4. Well, there's your problem 'nice, reasonable people' in charge of your countries. Now, you may call me cynical if you wish, but the sort of people that run countries are neither nice nor reasonable. Thus, wars happen. Perhaps a simple die roll to start the war instead? In my own Talomir Tales campaign, each nation has a national morale, and a leader with a war rating. The higher the combined score, the more hawkish the nation. Add the two together and roll less than the combined total for a war to start. Then decide on your enemy. It's a simple system but it guarantees wars and thus battles. After each battle you modify the total for winning/losing and roll again. If one of the nations rolls higher than its combined score, it sues for peace. Campaign over. Generally, I roll the dice and provide the narrative based on the die rolls. It's a simple system but it works rather well for generating games.

    I also have in mind a star-spanning science fiction campaign that I have been planning for years. I sometimes think that I enjoy planning the campaign more than getting round to playing it. I doubt it will ever see the light of day, because it is vast, sprawling and utterly unwieldy, but you never know.

    1. Ah, probably. It might be the Douglas Adams paradox: someone capable of making themselves leader should, under no circumstances, be permitted to lead.

      I think you've a nice, simple mechanism for starting and ending wars. The key is making up a narrative to fit, of course, but we all need stimuli to our imaginations. And, of course, world politics in the last 12 months or so makes almost anything believable...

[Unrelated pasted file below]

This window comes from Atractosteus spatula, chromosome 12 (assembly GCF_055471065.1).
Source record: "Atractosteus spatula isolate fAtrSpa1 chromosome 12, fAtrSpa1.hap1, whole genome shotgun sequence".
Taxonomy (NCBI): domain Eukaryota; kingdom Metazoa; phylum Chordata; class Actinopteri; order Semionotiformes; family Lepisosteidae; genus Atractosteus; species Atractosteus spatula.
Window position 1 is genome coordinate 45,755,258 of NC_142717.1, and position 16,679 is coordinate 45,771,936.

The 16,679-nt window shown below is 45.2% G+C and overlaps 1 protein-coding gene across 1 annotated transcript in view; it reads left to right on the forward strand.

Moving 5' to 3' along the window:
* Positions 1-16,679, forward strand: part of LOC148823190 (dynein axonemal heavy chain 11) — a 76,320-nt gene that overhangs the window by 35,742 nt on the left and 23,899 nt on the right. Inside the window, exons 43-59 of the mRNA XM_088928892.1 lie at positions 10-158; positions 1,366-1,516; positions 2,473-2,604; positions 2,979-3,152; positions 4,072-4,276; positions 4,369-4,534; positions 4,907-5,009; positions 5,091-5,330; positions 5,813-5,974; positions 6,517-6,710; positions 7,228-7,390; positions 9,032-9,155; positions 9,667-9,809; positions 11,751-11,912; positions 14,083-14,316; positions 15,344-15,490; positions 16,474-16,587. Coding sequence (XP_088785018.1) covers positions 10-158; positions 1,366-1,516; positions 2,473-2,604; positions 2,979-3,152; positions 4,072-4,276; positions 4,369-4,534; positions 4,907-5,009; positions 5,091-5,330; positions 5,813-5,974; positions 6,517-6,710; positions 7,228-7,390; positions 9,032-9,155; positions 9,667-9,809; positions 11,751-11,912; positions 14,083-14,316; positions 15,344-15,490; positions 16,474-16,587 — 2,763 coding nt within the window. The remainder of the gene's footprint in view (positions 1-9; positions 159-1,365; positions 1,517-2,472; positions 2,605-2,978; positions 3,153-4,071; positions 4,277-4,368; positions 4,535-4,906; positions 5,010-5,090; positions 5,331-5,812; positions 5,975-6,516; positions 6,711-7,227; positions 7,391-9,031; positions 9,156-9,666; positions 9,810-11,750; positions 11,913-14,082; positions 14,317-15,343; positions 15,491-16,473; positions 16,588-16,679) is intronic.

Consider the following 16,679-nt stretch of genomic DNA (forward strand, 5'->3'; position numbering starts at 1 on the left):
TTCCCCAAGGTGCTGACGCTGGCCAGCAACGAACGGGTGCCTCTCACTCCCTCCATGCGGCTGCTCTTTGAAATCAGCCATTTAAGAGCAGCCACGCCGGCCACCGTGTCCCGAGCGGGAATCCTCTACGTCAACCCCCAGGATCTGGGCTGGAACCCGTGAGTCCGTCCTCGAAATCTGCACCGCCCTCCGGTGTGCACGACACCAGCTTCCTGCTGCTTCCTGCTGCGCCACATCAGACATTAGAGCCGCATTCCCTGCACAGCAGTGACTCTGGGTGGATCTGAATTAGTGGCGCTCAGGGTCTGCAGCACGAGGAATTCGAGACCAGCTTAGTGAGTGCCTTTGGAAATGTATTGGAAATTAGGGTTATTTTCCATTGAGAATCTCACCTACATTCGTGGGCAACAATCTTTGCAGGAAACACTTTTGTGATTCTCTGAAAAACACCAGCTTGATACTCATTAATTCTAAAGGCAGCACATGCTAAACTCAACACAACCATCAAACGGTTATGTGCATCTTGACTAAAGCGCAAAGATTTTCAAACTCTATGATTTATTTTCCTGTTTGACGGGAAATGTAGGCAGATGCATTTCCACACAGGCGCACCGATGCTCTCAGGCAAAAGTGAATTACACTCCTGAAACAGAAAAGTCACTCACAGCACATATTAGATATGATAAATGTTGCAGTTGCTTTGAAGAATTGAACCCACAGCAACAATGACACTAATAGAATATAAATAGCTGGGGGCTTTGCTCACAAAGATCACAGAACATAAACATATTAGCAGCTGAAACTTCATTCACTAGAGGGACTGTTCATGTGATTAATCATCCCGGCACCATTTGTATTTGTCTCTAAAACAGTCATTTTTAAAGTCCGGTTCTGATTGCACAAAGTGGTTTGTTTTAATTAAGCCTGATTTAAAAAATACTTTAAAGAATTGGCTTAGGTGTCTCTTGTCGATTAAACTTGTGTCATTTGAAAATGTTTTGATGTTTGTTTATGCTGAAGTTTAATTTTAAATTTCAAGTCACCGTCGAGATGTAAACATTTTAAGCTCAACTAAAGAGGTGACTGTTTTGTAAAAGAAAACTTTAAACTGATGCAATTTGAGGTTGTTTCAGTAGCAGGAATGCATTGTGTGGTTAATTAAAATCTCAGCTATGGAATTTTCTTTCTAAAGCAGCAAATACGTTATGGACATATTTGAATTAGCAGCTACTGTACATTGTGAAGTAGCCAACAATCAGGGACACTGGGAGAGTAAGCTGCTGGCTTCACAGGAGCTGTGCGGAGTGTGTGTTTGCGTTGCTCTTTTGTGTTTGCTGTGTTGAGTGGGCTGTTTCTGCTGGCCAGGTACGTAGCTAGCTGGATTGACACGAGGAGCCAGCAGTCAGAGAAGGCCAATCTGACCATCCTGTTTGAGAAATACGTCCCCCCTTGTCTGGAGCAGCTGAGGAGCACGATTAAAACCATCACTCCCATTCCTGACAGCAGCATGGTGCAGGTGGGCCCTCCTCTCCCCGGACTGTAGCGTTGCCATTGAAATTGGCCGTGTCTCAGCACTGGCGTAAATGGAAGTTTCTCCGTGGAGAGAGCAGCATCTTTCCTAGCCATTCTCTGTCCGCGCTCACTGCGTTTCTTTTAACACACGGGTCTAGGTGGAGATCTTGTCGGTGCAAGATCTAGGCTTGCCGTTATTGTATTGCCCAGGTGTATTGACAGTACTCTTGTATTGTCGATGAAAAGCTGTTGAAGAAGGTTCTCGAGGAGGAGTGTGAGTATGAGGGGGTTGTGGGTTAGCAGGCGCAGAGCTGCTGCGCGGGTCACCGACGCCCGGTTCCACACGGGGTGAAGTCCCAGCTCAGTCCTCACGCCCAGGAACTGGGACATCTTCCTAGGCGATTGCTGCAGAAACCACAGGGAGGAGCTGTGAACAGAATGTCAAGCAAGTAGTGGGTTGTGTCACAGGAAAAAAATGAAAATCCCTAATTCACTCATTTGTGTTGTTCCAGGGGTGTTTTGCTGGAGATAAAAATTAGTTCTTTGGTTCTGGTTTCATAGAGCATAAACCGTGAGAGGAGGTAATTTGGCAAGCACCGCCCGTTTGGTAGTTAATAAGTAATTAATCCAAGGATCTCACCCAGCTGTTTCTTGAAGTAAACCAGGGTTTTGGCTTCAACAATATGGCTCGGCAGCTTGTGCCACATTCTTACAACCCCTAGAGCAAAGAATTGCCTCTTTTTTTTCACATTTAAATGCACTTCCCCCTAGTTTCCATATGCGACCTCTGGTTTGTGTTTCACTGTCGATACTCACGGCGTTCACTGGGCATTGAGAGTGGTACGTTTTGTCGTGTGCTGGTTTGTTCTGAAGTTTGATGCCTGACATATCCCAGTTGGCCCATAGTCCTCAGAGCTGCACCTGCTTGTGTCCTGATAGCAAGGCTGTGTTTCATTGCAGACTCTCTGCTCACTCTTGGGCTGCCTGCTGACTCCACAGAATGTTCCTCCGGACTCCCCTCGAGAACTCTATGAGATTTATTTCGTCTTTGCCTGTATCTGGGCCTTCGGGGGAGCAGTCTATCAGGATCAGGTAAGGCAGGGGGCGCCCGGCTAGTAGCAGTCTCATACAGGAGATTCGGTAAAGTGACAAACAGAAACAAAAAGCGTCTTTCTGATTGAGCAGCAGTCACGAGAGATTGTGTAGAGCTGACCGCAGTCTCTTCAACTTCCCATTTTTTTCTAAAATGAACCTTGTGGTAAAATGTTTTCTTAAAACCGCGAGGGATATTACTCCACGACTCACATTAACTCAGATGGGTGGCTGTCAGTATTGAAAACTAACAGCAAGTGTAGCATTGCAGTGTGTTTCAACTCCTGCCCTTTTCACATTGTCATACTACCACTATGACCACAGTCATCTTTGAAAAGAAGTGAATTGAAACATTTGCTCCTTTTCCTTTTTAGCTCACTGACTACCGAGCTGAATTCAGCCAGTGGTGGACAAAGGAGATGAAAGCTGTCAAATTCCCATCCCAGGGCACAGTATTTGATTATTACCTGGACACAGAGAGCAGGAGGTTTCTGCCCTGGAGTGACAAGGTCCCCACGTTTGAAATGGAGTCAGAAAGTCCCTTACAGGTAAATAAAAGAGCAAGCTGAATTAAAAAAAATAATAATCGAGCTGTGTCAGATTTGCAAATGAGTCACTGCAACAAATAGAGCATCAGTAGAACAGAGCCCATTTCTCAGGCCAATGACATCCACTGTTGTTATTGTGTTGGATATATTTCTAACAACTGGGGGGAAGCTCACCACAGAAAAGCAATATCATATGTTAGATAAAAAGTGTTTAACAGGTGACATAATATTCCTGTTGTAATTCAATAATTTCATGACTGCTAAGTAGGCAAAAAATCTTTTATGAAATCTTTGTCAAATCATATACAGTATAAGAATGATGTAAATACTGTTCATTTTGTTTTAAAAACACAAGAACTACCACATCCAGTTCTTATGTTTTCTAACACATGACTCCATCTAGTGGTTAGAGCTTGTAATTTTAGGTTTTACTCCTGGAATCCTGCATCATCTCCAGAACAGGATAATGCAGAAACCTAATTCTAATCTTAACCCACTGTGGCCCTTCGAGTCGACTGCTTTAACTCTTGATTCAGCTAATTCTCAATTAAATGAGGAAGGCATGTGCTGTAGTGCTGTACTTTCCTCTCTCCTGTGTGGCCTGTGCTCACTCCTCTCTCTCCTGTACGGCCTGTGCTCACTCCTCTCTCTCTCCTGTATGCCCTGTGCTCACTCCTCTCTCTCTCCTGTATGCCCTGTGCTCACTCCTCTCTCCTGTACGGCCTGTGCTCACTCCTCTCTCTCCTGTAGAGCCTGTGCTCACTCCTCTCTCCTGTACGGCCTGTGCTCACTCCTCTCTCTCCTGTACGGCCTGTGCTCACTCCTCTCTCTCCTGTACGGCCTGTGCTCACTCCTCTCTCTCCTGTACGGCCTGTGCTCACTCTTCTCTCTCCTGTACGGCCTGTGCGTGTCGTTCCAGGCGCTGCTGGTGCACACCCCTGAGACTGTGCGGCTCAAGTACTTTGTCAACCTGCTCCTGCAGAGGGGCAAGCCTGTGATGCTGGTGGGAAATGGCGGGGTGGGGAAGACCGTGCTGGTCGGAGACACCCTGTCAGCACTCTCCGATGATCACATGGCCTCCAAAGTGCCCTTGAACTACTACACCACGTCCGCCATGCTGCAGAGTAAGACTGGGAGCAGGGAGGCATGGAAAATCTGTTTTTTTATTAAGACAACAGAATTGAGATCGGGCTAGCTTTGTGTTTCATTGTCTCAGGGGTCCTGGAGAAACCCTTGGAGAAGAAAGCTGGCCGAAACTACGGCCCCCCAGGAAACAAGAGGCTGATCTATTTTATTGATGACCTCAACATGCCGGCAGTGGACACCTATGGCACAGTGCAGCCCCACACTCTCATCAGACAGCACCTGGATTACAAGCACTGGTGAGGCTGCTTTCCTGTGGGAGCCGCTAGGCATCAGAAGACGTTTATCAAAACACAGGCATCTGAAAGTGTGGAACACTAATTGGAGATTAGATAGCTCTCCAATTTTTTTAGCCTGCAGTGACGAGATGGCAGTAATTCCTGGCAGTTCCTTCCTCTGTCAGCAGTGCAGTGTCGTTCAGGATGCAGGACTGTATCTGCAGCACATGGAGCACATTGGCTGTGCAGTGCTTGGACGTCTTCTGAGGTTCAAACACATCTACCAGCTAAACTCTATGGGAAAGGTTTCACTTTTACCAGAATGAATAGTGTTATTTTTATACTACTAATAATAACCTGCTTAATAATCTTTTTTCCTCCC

5. Unreasonableness, bloodthirstiness and irrationality? This sounds like a job for a d10!

    1. Border squabble escalates.
    2. Assassination of noted political figure.
    3. Disgraceful conduct towards an envoy, herald, diplomat, scion of the royal household, etc.
    4. Gross insult to the mother of the nation.
    5. Rival discovered to be in religious error.
    6. Succession issue.
    7. Historical land grievances come to a head.
    8. Increasingly wanton cross-border banditry.
    9. Rival reneges on a betrothal, treaty, trade agreement, etc.
    10. Everyone's just itching for a bit of war and plunder.

    1. Now that's a useful table. I'm nicking that. Can we add more to it? A couple more suggestions:
      11. Bad harvest leads to social unrest. Start war to regain popularity.
      12. Expanding population. Need more land to feed the people.
      13. King makes inept decision. Population unhappy. Start war to distract them.
      14. Aging monarch looks like ripe target for plucking.

      Can we get this to a d20 roll?

    2. I like this. How about:

      15. Revolution in neighbouring country requires nipping in the bud before it is exported.
      16. Revolution in this country needs exporting.
      17. Regime next door but one needs propping up.
      18. Neighbouring nation is arming / building fortresses.
      19. If we don't go to war we will look weak.
      20. What? Do we need an excuse? Really?